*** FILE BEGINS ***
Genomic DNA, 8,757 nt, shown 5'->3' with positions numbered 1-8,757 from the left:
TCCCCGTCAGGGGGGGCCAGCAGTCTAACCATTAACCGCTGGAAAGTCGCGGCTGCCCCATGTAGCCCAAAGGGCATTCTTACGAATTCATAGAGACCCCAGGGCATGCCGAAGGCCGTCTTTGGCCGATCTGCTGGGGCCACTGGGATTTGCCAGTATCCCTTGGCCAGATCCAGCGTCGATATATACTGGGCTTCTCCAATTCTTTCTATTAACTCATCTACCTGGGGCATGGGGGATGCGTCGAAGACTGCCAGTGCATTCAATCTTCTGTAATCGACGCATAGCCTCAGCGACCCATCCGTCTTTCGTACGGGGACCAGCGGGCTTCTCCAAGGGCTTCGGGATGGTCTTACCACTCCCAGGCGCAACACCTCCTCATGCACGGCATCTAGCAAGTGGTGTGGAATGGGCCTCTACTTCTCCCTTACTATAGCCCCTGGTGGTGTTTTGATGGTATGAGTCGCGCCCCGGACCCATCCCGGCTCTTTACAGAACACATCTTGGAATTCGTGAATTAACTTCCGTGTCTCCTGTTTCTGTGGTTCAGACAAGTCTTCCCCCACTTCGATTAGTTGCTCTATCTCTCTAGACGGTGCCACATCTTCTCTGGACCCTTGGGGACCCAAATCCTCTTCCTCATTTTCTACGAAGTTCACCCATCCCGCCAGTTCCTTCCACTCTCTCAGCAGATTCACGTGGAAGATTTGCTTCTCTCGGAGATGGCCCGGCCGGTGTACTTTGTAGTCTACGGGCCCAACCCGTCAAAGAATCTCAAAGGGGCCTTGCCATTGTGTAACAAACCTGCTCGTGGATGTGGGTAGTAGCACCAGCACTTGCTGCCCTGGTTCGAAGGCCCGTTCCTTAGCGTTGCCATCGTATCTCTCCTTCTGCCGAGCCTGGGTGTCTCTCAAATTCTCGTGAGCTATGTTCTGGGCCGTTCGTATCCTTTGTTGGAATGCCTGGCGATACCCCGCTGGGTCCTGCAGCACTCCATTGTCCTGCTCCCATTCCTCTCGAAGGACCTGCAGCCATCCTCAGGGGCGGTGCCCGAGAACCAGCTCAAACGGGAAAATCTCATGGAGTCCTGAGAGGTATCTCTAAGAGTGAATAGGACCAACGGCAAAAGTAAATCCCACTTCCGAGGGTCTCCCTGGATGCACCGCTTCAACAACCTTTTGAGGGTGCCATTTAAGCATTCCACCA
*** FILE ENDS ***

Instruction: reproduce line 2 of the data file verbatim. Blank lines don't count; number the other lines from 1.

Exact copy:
TCCCCGTCAGGGGGGGCCAGCAGTCTAACCATTAACCGCTGGAAAGTCGCGGCTGCCCCATGTAGCCCAAAGGGCATTCTTACGAATTCATAGAGACCCCAGGGCATGCCGAAGGCCGTCTTTGGCCGATCTGCTGGGGCCACTGGGATTTGCCAGTATCCCTTGGCCAGATCCAGCGTCGATATATACTGGGCTTCTCCAATTCTTTCTATTAACTCATCTACCTGGGGCATGGGGGATGCGTCGAAGACTGCCAGTGCATTCAATCTTCTGTAATCGACGCATAGCCTCAGCGACCCATCCGTCTTTCGTACGGGGACCAGCGGGCTTCTCCAAGGGCTTCGGGATGGTCTTACCACTCCCAGGCGCAACACCTCCTCATGCACGGCATCTAGCAAGTGGTGTGGAATGGGCCTCTACTTCTCCCTTACTATAGCCCCTGGTGGTGTTTTGATGGTATGAGTCGCGCCCCGGACCCATCCCGGCTCTTTACAGAACACATCTTGGAATTCGTGAATTAACTTCCGTGTCTCCTGTTTCTGTGGTTCAGACAAGTCTTCCCCCACTTCGATTAGTTGCTCTATCTCTCTAGACGGTGCCACATCTTCTCTGGACCCTTGGGGACCCAAATCCTCTTCCTCATTTTCTACGAAGTTCACCCATCCCGCCAGTTCCTTCCACTCTCTCAGCAGATTCACGTGGAAGATTTGCTTCTCTCGGAGATGGCCCGGCCGGTGTACTTTGTAGTCTACGGGCCCAACCCGTCAAAGAATCTCAAAGGGGCCTTGCCATTGTGTAACAAACCTGCTCGTGGATGTGGGTAGTAGCACCAGCACTTGCTGCCCTGGTTCGAAGGCCCGTTCCTTAGCGTTGCCATCGTATCTCTCCTTCTGCCGAGCCTGGGTGTCTCTCAAATTCTCGTGAGCTATGTTCTGGGCCGTTCGTATCCTTTGTTGGAATGCCTGGCGATACCCCGCTGGGTCCTGCAGCACTCCATTGTCCTGCTCCCATTCCTCTCGAAGGACCTGCAGCCATCCTCAGGGGCGGTGCCCGAGAACCAGCTCAAACGGGAAAATCTCATGGAGTCCTGAGAGGTATCTCTAAGAGTGAATAGGACCAACGGCAAAAGTAAATCCCACTTCCGAGGGTCTCCCTGGATGCACCGCTTCAACAACCTTTTGAGGGTGCCATTTAAGCATTCCACCA